Good For the MBTA

Headline from the Boston Globe’s Metro section:


It is about dang time! I think the B Line is the one that has lost the most money from these free-riders because of all the “poor college students” who think they’re entitled to ride it for free anytime they want. The problem, though, is that it’s also the busiest, which will make struggling to get to the front doors pretty annoying, but unfortunately it had to be done. I am sick of watching the MBTA fall deeper and deeper into debt while all these people sneak on for free. People don’t realize that they are going to lose their precious  “free” subway altogether if they keep abusing it and pushing it further into debt.

And the worst part is that these are probably the same people complaining about the fare increases, which is a whole other story! People need to stop whining about having to pay $2 instead of $1.70. It’s really not a big deal. I know that it may be for some people, but those aren’t the people that I hear complaining all the time. Personally, I’m glad that it’s now an even $2, it will make it much easier for me to keep track of how much money I still have on my Charlie Card.

I think the MBTA chose the best possible solution from their reasonable options. Fares had to be increased, I don’t understand what people don’t understand about this. When food at the grocery store starts getting more expensive people aren’t boycotting in Copley Square because they know that’s just how it goes. It’s called inflation, people. Prices are going to increase every now and then. Even the subway.

But the MBTA managed to cut the fewest amount of services possible to the people who need them the most. So, people need to stop complaining that mommy and daddy are going to have to pay 20% more every month for them to take the T half a mile down Comm Ave. to get to class because they’re too lazy to walk.

(Haha wow..I’m getting a little angry here.)

I must put some blame on the MBTA though too. The B Line has been ridiculous lately. Unless I just pick the bad days to ride it. I only ride the T once or twice a month and it seems that every single time I do there’s some kind of significant delay. But it’s public transportation, it will happen. I’m just a bit worried that this new not opening the back doors thing will lead to even more delays, especially if people don’t know about it.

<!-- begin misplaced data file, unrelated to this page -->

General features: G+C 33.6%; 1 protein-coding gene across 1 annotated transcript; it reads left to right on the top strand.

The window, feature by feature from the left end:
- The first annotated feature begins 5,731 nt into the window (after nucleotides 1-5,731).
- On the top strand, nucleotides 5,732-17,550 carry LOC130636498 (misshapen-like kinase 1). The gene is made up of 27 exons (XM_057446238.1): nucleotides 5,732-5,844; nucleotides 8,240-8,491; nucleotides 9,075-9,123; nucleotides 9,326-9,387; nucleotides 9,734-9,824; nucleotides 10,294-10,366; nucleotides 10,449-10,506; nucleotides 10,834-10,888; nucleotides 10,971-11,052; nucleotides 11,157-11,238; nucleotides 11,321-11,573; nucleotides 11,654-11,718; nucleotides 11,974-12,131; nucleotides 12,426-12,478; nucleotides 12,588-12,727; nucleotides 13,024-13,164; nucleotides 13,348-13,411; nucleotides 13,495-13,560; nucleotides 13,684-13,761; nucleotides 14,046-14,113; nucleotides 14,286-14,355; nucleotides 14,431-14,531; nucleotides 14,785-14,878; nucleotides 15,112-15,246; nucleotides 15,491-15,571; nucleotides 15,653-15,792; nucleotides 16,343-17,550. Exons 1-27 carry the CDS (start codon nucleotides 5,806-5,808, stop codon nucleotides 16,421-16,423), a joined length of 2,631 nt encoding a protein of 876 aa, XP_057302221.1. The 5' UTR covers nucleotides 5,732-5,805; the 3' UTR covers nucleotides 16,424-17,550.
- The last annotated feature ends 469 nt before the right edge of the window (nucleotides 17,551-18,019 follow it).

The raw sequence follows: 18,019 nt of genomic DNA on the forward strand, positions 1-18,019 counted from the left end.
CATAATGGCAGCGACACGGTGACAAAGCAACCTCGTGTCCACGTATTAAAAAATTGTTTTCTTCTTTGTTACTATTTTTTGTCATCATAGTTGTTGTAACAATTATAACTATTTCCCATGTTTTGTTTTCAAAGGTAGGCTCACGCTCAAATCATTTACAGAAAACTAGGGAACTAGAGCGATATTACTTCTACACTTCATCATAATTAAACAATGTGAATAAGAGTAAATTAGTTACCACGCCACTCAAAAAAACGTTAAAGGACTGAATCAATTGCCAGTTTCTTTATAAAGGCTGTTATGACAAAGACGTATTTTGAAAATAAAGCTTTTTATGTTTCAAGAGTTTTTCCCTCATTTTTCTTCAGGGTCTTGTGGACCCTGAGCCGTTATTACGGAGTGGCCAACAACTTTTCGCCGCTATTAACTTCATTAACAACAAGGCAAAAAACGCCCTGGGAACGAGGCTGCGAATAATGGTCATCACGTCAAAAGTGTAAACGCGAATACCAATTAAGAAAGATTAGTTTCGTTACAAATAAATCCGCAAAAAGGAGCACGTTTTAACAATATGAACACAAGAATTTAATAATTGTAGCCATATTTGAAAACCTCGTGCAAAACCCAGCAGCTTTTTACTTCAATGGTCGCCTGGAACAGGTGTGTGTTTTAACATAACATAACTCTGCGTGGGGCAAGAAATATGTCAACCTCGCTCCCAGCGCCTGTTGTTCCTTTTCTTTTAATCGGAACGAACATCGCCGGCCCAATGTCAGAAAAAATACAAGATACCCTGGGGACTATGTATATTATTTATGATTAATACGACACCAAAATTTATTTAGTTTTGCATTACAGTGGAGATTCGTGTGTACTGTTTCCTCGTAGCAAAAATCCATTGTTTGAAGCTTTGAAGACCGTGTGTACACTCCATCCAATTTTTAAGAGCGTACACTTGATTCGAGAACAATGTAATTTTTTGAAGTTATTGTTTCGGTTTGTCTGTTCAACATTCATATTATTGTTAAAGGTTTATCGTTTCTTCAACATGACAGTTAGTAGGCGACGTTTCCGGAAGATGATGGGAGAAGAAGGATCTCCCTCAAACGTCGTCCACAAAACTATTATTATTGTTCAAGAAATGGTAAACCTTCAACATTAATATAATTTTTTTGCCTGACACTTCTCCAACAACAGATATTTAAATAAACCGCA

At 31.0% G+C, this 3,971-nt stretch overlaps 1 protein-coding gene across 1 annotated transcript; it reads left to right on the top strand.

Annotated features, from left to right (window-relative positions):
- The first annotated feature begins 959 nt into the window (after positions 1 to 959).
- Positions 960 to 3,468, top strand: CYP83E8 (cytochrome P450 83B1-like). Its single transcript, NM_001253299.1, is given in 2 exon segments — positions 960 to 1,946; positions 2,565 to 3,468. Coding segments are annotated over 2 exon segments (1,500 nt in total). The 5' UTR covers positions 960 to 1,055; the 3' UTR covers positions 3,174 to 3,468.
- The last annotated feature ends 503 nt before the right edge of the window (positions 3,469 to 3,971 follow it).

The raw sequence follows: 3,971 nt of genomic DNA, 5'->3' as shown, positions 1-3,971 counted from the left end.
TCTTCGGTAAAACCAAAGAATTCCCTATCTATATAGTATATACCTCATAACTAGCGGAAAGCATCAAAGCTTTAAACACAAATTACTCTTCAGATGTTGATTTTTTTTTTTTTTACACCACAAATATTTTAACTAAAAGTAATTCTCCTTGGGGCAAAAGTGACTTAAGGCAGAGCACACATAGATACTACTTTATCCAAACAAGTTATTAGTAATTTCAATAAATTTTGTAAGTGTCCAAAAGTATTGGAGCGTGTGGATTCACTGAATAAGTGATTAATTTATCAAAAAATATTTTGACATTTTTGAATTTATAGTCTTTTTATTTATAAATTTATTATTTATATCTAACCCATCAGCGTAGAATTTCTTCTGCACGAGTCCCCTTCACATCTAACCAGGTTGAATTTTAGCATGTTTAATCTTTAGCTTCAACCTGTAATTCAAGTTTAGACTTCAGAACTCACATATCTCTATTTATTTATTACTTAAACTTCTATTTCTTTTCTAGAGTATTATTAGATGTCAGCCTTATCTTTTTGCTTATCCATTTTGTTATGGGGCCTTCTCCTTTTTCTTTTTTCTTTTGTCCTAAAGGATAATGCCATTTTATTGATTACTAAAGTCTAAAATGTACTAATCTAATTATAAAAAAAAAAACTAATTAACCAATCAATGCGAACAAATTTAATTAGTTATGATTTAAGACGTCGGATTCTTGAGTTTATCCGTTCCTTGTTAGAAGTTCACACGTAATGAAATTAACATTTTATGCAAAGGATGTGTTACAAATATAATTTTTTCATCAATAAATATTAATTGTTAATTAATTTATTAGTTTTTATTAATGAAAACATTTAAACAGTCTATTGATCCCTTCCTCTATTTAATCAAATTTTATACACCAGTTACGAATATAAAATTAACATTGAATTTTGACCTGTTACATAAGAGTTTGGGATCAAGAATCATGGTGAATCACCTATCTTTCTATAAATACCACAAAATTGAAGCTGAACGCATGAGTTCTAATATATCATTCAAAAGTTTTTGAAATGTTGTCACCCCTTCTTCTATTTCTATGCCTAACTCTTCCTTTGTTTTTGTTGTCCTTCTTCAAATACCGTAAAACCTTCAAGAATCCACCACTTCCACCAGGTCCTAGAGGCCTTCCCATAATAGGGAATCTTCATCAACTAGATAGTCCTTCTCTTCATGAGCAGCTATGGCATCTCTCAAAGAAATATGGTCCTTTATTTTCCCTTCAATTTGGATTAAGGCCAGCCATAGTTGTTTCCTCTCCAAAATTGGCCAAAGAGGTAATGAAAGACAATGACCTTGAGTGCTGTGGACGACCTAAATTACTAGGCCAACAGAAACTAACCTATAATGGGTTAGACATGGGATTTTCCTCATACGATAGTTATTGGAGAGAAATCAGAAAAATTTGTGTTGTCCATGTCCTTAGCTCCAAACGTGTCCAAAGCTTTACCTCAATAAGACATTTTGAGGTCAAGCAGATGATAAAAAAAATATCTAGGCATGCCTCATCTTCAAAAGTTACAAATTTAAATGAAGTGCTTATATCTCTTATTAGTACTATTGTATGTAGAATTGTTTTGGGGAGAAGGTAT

My biggest thing with the MBTA is the fact that the past 3 times I have gotten on the commuter rail, I have not been charged (I know I shouldn’t be complaining about this, but come on’re swimming in debt!) Leaving North Station they always take my ticket, but on my return trip (I’ll even have my money in my lap ready to pay) the conductor just looks at me and keeps walking. Is it because I’m a young female? Or that I just look like such a nice person? Or they just genuinely think they’ve taken my ticket already? I don’t know. Because it’s not like they ignore everyone who gets on with me. And I know they see me!

Last time, it was only me and two other people who got on, so I’m pretty positive that the guy remembered all of us. Me and one of my fellow commuter rail riders sat right across from each other. The ticket guy came down the hall, took the guy next to me’s ticket, looked at me as I was digging through my wallet for my $5 and then just went on walking down the aisle.

Not a good way to solve your debt problem. If everyone gets away with $15 worth of free commuter rail fare that could really add up. So I suppose the employees are almost as much to blame as these free-riders.

Well, I guess we’ll see how this latest crackdown goes and let’s hope the T starts moving in the right direction financially.


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